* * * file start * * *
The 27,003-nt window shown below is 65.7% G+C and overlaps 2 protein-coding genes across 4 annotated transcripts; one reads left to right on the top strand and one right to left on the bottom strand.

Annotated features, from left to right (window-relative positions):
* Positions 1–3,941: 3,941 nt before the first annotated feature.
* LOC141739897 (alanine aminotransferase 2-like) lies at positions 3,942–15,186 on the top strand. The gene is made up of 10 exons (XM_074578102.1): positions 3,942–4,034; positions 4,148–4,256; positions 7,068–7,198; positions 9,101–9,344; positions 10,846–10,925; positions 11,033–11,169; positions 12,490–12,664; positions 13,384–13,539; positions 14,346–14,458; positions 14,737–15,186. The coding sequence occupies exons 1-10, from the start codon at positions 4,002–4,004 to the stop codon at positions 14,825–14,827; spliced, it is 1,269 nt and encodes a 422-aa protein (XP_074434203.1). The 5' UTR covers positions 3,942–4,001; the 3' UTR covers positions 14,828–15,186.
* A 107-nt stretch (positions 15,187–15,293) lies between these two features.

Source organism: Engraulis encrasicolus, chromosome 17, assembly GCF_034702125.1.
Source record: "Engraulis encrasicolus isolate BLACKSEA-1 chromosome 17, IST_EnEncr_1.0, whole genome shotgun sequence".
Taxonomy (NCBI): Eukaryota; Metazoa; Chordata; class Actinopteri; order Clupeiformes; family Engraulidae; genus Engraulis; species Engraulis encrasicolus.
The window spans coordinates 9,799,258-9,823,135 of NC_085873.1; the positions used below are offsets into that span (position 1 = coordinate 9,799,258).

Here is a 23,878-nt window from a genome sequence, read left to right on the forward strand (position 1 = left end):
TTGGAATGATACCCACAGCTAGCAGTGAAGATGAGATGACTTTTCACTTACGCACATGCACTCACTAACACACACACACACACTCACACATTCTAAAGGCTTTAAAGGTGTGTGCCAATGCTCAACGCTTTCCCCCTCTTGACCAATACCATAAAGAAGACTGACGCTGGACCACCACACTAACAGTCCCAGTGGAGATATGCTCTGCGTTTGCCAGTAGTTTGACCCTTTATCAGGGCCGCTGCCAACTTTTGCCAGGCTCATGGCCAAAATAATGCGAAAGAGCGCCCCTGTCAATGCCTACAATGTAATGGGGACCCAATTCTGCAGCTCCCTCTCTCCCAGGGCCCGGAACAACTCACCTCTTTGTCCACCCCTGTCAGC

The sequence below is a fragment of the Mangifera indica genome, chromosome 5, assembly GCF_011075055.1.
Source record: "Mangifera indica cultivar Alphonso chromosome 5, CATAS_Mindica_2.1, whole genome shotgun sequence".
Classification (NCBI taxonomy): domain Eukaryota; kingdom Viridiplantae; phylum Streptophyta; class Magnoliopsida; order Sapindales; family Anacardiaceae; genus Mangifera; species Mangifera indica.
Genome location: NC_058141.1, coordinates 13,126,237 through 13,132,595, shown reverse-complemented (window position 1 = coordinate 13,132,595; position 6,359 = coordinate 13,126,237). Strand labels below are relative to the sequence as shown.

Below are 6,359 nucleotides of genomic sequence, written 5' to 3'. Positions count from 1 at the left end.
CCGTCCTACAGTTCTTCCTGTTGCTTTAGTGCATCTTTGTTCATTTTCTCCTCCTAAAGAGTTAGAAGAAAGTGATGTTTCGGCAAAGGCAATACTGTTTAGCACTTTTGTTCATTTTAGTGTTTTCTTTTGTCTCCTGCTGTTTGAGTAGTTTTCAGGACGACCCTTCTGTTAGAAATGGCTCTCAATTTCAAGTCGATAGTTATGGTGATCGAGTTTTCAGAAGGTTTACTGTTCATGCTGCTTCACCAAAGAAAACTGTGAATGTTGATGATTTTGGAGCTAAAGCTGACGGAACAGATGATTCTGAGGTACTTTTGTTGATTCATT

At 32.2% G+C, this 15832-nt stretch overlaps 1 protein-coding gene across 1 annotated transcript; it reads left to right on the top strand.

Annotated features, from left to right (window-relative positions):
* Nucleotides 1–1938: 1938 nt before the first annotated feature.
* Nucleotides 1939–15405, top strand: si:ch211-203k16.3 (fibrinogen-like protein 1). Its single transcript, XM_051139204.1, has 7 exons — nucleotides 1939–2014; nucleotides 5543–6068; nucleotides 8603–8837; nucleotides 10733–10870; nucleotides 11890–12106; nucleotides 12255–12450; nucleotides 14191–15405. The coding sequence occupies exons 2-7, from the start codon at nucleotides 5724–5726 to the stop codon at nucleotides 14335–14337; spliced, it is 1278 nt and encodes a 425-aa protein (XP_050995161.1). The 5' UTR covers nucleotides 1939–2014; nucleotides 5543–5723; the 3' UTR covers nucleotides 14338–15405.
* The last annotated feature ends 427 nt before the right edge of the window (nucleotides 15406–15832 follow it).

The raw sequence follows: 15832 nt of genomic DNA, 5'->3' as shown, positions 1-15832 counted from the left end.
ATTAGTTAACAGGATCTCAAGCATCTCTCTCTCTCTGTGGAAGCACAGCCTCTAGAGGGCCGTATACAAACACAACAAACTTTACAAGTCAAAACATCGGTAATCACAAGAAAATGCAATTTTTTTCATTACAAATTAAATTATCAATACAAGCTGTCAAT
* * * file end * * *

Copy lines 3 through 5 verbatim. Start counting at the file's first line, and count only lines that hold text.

* Positions 1–3,941: 3,941 nt before the first annotated feature.
* LOC141739897 (alanine aminotransferase 2-like) lies at positions 3,942–15,186 on the top strand. The gene is made up of 10 exons (XM_074578102.1): positions 3,942–4,034; positions 4,148–4,256; positions 7,068–7,198; positions 9,101–9,344; positions 10,846–10,925; positions 11,033–11,169; positions 12,490–12,664; positions 13,384–13,539; positions 14,346–14,458; positions 14,737–15,186. The coding sequence occupies exons 1-10, from the start codon at positions 4,002–4,004 to the stop codon at positions 14,825–14,827; spliced, it is 1,269 nt and encodes a 422-aa protein (XP_074434203.1). The 5' UTR covers positions 3,942–4,001; the 3' UTR covers positions 14,828–15,186.
* A 107-nt stretch (positions 15,187–15,293) lies between these two features.